Execution, It’ll Kill Ya

I’ve been trying to avoid quoting The Folks over the past few months,
but Carl‘s brought up a
point that my ever process curious self can’t resist commenting on…

I’m beginning to realize that in art, just as in manufacturing, more
effort goes into figuring out how to execute a design than in actually
drawing one up….You can calculate ink wetability on a silicon
architecture channel or determine the proper exposure of a piece of
film using some arcane complex differential equation. But, in the end,
you have to build the ink channels up in a FAB somewhere and process
your little piece of negative film somehow. These are things that are
so complex and open for errors as to make them theoretically
intractable problems.

As you might guess, my first instinct is to relate this to
programming. Namely: you can design a great API, implement it well,
even test it to be 100% bug-free, but then if your servers are crap,
it all goes to hell, and no gives a flying fuck that you, the coder,
did your job. This has happened to me recently, and I’ve seen it
happening to a lot of other people, so I’ve been fast resolved that
getting your IT right is probably more important than getting your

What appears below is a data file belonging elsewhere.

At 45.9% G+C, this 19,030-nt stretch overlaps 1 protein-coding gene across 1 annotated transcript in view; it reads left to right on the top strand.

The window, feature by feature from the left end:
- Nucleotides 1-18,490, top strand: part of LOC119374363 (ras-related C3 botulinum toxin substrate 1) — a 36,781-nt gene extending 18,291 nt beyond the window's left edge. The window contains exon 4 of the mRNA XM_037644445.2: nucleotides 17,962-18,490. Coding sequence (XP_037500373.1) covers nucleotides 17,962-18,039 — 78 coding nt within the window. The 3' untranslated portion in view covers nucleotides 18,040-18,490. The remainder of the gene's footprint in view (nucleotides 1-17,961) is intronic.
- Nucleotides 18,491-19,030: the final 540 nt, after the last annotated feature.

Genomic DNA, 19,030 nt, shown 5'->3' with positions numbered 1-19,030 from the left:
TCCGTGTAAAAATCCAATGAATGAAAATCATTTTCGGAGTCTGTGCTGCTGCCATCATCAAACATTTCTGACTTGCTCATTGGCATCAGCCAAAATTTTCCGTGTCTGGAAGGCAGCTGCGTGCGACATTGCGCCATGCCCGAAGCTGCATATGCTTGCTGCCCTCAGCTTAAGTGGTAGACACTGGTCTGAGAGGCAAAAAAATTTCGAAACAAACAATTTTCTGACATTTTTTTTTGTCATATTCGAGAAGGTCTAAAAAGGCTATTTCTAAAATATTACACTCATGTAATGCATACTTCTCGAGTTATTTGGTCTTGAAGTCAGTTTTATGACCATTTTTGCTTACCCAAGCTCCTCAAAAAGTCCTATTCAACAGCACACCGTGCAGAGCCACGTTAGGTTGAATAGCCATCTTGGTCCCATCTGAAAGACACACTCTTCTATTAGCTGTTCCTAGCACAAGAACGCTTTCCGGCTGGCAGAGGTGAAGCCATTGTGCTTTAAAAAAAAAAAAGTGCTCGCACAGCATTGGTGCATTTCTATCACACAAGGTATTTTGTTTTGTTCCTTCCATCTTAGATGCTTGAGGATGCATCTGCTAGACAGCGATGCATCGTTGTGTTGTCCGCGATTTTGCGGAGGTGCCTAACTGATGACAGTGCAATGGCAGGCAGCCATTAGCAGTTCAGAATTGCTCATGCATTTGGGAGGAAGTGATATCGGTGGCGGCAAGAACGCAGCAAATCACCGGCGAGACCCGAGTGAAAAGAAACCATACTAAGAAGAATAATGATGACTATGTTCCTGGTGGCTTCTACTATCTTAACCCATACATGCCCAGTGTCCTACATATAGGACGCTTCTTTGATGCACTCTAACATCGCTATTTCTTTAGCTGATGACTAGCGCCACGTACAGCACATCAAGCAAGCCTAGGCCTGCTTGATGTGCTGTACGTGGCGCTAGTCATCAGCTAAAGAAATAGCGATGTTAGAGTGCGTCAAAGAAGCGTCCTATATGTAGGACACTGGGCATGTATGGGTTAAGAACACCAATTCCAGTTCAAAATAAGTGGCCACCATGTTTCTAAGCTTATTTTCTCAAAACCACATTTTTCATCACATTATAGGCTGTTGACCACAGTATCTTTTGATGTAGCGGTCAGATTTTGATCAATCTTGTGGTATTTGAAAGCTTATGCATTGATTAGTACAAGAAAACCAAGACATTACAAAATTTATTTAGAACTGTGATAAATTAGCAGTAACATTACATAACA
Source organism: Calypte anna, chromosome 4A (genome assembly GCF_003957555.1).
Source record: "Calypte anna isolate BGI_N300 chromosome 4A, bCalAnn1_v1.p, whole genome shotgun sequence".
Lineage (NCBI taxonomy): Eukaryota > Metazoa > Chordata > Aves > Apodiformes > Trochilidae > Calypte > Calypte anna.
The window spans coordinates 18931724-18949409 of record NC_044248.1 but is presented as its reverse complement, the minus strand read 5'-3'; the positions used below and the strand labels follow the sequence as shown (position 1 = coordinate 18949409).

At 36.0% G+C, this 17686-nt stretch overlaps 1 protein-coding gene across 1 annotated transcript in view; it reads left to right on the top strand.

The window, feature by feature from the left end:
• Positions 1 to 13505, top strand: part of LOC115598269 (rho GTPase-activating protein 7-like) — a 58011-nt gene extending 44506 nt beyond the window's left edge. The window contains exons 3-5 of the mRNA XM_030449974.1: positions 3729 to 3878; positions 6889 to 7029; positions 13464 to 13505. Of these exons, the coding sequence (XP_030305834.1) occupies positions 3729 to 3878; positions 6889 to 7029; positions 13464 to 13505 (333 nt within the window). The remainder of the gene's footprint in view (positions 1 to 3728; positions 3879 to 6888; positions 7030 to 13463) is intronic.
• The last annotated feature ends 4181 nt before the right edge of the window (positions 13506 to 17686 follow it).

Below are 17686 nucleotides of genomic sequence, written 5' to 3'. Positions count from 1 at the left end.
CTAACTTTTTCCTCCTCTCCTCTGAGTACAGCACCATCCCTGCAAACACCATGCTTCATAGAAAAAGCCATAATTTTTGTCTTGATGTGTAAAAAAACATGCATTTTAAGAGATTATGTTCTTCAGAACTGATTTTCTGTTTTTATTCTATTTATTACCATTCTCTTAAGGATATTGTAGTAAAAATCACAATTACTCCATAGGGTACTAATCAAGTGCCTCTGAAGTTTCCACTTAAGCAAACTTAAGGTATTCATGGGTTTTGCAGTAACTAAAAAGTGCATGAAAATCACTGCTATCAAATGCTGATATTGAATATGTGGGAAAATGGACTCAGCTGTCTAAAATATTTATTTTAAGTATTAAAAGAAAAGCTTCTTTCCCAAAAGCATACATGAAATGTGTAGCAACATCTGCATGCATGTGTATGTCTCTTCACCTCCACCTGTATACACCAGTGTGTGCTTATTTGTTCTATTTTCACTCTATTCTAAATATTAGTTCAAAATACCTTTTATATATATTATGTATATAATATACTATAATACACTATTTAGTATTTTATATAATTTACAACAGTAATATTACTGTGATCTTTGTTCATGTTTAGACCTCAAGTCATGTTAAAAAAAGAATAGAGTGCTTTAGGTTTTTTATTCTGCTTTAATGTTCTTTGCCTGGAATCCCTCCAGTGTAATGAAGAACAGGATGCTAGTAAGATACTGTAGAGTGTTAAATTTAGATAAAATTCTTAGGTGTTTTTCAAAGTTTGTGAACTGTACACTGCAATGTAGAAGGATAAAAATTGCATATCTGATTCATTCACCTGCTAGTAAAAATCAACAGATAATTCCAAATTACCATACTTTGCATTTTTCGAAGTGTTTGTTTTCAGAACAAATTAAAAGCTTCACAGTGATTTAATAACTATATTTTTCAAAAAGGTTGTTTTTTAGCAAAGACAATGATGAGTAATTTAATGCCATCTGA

code right: you can always re-code, but it’s a bugger to, well,
“re-server.”

By IT, I mean the computers you’d deploy your software on: be it
desktops (which I’ve never done, really) or web-servers (which I’ve
done exclusivly). Making that transition from development and QA boxes
to actual production boxes is, for some unexplicable reason, the most
dangerous part of the whole process.

As usual, my point is a bit cliché, and well known, but, in
light of the current buzz about orginizing efforts, I think it’s
critical to keep in mind that any group of coders needs and equally,
if not better skilled, group of system admins. Indeed, the task of the
system admins is often harder than the programmers, as they both need
to know enough about programming to deploy the code and be
masters at of the machines they’re using. But, as Carl says of finally
getting it all right,

I was shocked at how much better a photo looks when properly framed.

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